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In the Deep, Dark Lyman-Alpha Forest: Exploring Dark Energy and Galaxy Formation Using the Intergalactic Medium – DEEPDARKFOREST

Submission summary

During the last 5 billion years (Gyr), the universe has been accelerating in its expansion due to a repulsive force that we have named ‘dark energy’. My goal is to understand the nature of this mysterious phenomenon that dominates our universe. Cosmologists are working toward achieving this goal by studying its emergence with measurements across the 14 Gyr history of the universe. As part of the BOSS survey, I am exploring the universe at high redshift (when it was 11 Gyr old).

Galaxies and the intergalactic gas between them are distributed in a gargantuan ‘cosmic web’. Sound waves from the Big Bang are frozen into this web and act as a ruler on the sky, allowing us to measure its expansion. The light of bright background quasars can be used to reveal this gas through absorption imprinted on the spectra on its long journey to Earth. We have observed nearly 140,000 of the expected 160,000 quasars spectra so far, and so can build up a 3D picture of the cosmic web. With the BOSS survey coming to an end, I have obtained the most precise measurement of the expansion rate of the universe at any epoch since the formation of the Cosmic Microwave Background (CMB). This is rapid growth given that the 1st ever measurement occurred only a year ago. With these high-precision observations, I am revealing intriguing tension with standard models based on Planck measurements of the CMB, perhaps hinting at new physics.

Intergalactic gas reveals more than just this peaceful picture of slowing and accelerating expansion. Forming galaxies produce violent outflows that reach far into remote regions of space bringing with them heavy elements born in stars. They stir gas up and change the way that stars and galaxies form and evolve. I am using quasar observations to study these explosions by looking at the presence and properties of heavy elements like oxygen and carbon. I have performed measurements of gas around galaxies with exquisite precision using BOSS data, with a wealth of information about galaxy formation waiting to be tapped. It is already clear that these measurements are sensitive to structure on tiny scales, more than a million time smaller than the sound waves described above. Hence my proposal aims to understand both the smallest and the largest scales assessed by modern cosmology using the same rich data set.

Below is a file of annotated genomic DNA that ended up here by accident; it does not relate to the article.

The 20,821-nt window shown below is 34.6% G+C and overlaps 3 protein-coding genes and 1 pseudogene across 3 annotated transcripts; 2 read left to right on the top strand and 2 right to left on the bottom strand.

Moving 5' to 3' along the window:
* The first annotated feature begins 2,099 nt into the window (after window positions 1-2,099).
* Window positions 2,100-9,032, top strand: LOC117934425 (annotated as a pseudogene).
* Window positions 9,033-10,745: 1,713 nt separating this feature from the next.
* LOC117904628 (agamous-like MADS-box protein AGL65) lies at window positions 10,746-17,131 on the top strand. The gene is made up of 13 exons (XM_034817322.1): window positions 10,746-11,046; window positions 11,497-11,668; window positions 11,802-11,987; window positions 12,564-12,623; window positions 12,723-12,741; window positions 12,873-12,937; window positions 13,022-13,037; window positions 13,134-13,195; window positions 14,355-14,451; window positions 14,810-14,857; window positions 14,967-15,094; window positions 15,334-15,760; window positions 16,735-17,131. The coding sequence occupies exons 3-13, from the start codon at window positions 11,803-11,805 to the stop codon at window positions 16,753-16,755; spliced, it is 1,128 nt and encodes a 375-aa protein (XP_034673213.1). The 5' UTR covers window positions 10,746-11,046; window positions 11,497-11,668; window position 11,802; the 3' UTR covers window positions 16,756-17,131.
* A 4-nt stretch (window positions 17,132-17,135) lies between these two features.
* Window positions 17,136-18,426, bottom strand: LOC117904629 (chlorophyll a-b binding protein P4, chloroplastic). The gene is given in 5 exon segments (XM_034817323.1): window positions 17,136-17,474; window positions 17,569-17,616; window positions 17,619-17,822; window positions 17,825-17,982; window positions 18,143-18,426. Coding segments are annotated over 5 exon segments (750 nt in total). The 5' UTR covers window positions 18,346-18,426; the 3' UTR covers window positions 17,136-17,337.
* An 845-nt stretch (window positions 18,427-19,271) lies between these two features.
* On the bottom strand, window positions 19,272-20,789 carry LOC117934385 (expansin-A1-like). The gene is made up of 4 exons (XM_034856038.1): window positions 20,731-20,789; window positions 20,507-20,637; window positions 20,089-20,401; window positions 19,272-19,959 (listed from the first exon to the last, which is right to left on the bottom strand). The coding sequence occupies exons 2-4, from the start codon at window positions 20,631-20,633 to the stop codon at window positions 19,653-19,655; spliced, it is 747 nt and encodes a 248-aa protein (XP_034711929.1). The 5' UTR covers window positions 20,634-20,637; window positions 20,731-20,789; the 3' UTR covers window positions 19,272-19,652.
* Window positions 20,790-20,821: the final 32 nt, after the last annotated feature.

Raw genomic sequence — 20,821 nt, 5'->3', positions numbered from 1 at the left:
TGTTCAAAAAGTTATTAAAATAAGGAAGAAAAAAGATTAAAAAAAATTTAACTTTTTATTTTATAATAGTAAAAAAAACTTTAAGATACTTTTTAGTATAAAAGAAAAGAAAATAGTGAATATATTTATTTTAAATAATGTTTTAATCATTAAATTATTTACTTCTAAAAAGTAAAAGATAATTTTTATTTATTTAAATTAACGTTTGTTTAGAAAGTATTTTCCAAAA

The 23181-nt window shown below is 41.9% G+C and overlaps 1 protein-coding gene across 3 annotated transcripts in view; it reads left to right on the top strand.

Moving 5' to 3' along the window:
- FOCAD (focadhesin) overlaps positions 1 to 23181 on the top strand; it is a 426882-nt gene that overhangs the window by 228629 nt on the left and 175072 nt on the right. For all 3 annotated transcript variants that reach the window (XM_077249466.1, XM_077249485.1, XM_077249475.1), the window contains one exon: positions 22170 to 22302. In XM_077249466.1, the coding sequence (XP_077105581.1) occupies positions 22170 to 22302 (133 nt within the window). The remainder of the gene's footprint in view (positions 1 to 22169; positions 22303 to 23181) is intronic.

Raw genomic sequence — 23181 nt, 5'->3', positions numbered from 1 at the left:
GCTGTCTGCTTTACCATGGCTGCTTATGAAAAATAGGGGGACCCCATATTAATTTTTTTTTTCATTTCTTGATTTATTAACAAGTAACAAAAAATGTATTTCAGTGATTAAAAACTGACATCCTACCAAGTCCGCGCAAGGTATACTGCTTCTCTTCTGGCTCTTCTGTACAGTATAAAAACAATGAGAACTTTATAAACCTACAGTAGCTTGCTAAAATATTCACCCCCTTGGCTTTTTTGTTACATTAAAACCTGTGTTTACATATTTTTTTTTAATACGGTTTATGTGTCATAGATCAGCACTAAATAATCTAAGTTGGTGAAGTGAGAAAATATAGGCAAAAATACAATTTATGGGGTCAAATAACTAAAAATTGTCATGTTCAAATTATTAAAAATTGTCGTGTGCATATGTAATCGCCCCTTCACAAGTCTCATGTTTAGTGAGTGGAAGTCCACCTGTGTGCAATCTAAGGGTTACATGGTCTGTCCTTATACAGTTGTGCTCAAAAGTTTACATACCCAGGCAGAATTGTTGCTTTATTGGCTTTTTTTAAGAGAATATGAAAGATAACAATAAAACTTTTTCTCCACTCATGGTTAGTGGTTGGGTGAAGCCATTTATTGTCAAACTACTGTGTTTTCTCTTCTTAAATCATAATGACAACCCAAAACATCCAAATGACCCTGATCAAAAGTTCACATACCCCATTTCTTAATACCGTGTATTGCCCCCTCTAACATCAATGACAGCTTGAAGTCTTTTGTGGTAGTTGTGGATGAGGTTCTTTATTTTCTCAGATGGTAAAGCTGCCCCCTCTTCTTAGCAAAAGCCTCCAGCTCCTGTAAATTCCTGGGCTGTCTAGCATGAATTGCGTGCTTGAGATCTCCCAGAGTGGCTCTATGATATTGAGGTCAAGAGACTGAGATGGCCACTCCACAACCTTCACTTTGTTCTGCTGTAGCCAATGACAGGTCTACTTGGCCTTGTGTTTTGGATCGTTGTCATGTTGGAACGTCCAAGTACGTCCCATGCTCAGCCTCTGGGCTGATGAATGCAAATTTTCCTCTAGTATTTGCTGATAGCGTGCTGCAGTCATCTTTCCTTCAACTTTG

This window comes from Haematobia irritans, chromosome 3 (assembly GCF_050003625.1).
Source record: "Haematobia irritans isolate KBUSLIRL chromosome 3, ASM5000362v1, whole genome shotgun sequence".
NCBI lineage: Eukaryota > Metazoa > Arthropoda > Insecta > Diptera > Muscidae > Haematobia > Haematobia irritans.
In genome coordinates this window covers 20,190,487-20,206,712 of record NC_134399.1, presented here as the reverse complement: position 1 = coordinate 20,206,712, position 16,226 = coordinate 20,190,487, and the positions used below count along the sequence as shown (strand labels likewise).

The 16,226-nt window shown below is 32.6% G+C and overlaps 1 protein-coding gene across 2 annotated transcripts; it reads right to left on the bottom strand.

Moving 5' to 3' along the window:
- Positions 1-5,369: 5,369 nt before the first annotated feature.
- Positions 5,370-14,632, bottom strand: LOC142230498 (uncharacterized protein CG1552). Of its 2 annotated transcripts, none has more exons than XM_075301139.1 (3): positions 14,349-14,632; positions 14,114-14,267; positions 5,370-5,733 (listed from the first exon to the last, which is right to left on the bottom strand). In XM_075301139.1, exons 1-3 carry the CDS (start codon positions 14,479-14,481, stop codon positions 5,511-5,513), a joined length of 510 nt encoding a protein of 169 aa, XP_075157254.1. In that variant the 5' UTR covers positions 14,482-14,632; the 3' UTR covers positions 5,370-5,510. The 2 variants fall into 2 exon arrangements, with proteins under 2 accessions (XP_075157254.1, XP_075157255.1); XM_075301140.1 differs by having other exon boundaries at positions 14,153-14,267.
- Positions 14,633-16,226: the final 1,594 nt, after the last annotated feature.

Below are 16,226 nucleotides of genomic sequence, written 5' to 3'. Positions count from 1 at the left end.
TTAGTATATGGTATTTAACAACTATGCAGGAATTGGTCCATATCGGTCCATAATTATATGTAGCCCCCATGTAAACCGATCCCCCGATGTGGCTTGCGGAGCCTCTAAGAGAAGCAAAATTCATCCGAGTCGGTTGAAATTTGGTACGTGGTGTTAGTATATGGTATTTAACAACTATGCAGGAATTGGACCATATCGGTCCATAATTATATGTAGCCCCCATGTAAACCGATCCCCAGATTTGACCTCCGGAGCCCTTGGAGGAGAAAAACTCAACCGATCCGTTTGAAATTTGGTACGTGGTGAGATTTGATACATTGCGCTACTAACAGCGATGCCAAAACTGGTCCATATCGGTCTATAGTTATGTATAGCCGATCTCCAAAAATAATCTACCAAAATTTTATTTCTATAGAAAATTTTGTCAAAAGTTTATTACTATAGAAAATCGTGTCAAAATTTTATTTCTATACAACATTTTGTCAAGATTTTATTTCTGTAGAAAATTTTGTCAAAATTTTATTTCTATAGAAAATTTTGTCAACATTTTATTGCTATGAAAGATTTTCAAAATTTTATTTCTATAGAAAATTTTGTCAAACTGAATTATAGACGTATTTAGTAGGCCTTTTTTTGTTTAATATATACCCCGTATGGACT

I am a core member of the small team that conducted the research I outline, as part of the larger BOSS collaboration. BOSS itself forms part of the most impactful astronomical collaboration in astronomy – the US-led Sloan Digital Sky Survey (SDSS). eBOSS will pick up where BOSS leaves off in 2014, improving the precision at high redshift and potentially extending to intermediate redshifts using carbon absorption. I wrote the single author paper proposing the approach and am uniquely equipped to drive this as the lead expert.

I lead both the next generation dark energy surveys of this type set to begin in late 2018. One is part of the Dark Energy Spectroscopic Instrument (or DESI) and builds substantially on the intellectual heritage of SDSS. The other is part of WEAVE (a survey mode for the William Hershel Telescope), which is a European endeavour. The host institution has full access to both these surveys.

I recently accepted an Idex Excellence Chair (A*MIDEX ‘Rising Stars’) to join the host, Laboratoire d'Astrophysique de Marseille (LAM), in September 2014. Accepting this chair results in losing membership of SDSS as it embarks upon eBOSS. In order to fully perform the leadership of both next generation dark energy surveys, and lead the development of novel probes, it is of the utmost importance that I remain a core member of the SDSS team. I request funding sufficient to provide membership for myself and one ANR funded postdoc (to pursue my novel dark energy prove), and 3rd year funding for my A*MIDEX postdoc in order to carry out interpretation and simulation of galactic outflows.

Project coordinator

Monsieur Matthew Pieri (Laboratoire d'Astrophysique de Marseille)

The author of this summary is the project coordinator, who is responsible for the content of this summary. The ANR declines any responsibility as for its contents.


LAM Laboratoire d'Astrophysique de Marseille

Help of the ANR 400,000 euros
Beginning and duration of the scientific project: January 2015 - 48 Months

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